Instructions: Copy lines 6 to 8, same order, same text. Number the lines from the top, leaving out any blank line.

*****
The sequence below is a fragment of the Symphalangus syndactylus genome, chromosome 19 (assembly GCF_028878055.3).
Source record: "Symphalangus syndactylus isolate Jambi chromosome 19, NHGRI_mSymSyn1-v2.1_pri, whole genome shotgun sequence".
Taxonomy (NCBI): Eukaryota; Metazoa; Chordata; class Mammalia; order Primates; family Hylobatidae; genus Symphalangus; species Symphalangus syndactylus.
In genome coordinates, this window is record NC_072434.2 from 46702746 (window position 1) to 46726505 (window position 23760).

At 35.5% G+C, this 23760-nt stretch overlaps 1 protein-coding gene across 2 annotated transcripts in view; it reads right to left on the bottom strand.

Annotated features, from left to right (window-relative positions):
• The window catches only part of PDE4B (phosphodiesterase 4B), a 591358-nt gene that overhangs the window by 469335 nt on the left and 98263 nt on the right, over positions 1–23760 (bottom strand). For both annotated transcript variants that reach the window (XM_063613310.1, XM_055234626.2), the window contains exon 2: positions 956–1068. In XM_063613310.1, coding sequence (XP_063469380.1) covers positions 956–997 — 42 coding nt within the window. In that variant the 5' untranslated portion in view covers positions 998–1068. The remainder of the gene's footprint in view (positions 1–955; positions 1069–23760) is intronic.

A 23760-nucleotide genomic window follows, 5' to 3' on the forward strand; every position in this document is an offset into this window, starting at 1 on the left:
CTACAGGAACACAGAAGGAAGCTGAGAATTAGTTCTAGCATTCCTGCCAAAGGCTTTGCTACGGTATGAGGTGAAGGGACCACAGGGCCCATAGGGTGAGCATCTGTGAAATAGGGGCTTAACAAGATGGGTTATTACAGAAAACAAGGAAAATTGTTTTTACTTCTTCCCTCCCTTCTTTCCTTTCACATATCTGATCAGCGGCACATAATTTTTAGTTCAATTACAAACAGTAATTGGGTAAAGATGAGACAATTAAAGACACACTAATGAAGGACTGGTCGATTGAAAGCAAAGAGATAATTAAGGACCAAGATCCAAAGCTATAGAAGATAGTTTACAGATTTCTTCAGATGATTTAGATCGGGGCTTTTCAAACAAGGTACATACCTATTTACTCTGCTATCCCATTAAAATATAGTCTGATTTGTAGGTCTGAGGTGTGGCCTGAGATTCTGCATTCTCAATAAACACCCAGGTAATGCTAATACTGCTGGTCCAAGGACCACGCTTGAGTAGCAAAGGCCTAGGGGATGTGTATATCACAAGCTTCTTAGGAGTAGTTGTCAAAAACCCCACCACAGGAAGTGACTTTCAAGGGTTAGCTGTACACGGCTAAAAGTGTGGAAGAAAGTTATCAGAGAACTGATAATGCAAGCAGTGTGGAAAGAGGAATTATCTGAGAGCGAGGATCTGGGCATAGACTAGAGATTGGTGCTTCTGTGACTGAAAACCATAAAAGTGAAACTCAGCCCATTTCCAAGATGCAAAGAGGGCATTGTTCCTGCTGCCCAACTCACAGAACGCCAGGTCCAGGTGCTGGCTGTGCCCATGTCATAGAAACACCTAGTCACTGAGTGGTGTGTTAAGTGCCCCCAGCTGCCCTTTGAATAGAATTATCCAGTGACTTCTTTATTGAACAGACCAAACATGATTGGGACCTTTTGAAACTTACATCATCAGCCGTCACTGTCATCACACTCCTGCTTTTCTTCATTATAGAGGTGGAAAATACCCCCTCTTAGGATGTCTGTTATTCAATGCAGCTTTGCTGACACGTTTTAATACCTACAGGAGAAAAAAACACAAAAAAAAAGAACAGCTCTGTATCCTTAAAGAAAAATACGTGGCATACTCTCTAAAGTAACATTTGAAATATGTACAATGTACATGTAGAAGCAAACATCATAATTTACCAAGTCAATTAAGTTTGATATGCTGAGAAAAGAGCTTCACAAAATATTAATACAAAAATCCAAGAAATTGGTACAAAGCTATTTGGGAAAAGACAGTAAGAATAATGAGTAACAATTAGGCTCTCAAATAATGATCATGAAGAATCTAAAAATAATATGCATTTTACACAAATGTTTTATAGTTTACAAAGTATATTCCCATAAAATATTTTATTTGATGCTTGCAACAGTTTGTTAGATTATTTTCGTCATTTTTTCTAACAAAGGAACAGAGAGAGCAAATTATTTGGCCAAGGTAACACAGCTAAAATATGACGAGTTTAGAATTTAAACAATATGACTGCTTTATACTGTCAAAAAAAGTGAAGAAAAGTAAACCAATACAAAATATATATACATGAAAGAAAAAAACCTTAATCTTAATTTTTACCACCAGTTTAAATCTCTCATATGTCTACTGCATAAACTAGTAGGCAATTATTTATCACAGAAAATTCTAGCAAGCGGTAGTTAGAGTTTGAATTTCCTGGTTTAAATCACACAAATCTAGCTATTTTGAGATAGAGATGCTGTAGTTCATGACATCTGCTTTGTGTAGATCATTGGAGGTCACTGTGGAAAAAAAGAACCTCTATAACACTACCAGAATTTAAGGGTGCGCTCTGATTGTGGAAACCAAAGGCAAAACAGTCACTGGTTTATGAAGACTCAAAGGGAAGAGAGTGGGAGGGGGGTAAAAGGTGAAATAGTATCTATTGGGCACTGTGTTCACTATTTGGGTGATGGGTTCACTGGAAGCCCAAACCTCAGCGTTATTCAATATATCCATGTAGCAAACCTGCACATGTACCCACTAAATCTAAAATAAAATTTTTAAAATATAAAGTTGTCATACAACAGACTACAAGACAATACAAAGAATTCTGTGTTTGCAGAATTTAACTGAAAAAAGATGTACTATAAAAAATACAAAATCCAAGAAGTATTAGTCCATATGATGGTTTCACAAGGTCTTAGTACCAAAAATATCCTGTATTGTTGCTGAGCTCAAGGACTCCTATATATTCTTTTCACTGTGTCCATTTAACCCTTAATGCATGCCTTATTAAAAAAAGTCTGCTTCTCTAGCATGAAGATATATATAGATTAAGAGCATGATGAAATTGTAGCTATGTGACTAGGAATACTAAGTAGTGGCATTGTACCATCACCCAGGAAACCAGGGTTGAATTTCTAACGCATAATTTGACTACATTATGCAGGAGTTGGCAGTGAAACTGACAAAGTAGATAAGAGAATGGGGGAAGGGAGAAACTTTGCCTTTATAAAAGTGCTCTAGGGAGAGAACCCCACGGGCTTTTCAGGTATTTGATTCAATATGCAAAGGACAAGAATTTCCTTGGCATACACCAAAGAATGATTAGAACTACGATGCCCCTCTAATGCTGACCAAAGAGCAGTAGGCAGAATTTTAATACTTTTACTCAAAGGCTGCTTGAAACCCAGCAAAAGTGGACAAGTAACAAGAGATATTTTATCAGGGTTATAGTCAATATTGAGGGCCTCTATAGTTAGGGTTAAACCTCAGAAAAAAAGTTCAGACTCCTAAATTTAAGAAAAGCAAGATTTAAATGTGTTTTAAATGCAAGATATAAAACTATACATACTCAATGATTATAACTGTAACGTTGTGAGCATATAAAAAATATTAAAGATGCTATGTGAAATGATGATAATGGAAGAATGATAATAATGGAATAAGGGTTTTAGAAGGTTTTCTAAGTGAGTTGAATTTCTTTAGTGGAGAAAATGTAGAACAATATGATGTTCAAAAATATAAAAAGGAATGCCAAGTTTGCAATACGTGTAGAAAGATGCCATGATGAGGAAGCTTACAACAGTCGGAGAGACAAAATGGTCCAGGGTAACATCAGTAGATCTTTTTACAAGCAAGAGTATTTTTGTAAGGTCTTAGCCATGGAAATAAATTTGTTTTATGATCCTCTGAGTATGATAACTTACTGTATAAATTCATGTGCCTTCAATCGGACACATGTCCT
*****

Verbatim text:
Annotated features, from left to right (window-relative positions):
• The window catches only part of PDE4B (phosphodiesterase 4B), a 591358-nt gene that overhangs the window by 469335 nt on the left and 98263 nt on the right, over positions 1–23760 (bottom strand). For both annotated transcript variants that reach the window (XM_063613310.1, XM_055234626.2), the window contains exon 2: positions 956–1068. In XM_063613310.1, coding sequence (XP_063469380.1) covers positions 956–997 — 42 coding nt within the window. In that variant the 5' untranslated portion in view covers positions 998–1068. The remainder of the gene's footprint in view (positions 1–955; positions 1069–23760) is intronic.

A 23760-nucleotide genomic window follows, 5' to 3' on the forward strand; every position in this document is an offset into this window, starting at 1 on the left: